Caster Sugar
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Caster Sugar, also known as “Castor Sugar,” “Baker’s Sugar,” “Berry Sugar” (in British Columbia), “Bar Sugar,” “Ultra Fine Sugar” or “Super Fine Sugar” is a ground refined Sugar product where the granules are smaller, up to half the size, at 0.014 inches wide (0.35 mm) than those of regular Granulated Sugar but larger than the granules of Powdered Sugar.

Think of Caster Sugar as regular Granulated Sugar which has been ground super-finely to dissolve more easily but not so finely that it is a powder. The name Caster Sugar comes from a “Caster Sifter” through which Caster Sugar traditionally had to be able to fit through in 17th & 18th Century England in order to qualify for the name.



Caster Sugar is available all year long.





Caster Sugar can often be purchased in either refined or un-refined versions. The major difference is really color and to a lesser degree taste. Refined Caster Sugar made from refined Sugar Cane Sugar or Refined Sugar Beet Sugar has more of a pure white coloring. Un-refined Caster Sugar, with Molasses in among the sugar crystals, has a light honey/amber color.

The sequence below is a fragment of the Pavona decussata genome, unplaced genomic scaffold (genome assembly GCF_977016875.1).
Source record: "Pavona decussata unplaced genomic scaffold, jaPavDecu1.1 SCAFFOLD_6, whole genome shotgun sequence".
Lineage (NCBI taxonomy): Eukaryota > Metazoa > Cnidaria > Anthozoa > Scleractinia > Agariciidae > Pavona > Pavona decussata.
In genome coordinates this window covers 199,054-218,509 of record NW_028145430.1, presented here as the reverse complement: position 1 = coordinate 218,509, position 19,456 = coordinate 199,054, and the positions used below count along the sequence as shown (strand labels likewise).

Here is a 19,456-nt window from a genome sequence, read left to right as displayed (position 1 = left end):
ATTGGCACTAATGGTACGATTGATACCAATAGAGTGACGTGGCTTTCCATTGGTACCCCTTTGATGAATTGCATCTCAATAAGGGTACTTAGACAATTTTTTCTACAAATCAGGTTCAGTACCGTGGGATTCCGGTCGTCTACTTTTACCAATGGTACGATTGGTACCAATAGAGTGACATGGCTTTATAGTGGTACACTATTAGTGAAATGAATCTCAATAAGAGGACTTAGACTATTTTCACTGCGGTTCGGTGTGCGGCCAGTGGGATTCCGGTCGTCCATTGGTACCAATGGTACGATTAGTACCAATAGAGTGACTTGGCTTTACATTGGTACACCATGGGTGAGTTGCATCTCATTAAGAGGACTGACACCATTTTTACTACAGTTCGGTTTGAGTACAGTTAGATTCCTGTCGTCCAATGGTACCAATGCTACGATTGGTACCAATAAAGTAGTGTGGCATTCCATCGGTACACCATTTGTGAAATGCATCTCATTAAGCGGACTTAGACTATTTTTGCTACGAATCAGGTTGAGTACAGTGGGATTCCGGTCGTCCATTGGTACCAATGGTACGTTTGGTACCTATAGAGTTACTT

If you run low on Superfine Sugar mid-recipe, you can typically make some by grinding down Granulated Sugar just a bit in the Blender, Food Processor, or Spice Grinder.


Caster Sugar should be stored in the pantry and will last indefinitely. However, Caster Sugar is best used within 2 years after opening.

Culinary Uses

Superfine Sugar is almost always specified for lighter recipes, like Mousses, Soufflés, Angel Food Cake or Meringues because its grains Cream easily, dissolve quickly and contribute to a light, delicate final product. A coarser crystal might not dissolve as fast or as well. In fact, Castor Sugar is often praised as the “Secret” ingredient in lighter desserts and sweet cocktails.

Caster Sugar is not a bad choice for Batters either and can improve their texture and consistency. Cream-based or Egg-based dishes can benefit as well.

Caster Sugar can be used as a substitute for regular Granulated Sugar and may, in Baking, produce a finished product with a slightly finer Crumb (texture) than that produced by regular Granulated Sugar. The substitution should not go the other way. Regular Granulated Sugar is not a direct replacement for Caster Sugar.

Portion Size

Allow 1-2 t of Caster Sugar per recipe.

Nutritional Value


Gluten Free


Low Fat


Low Calorie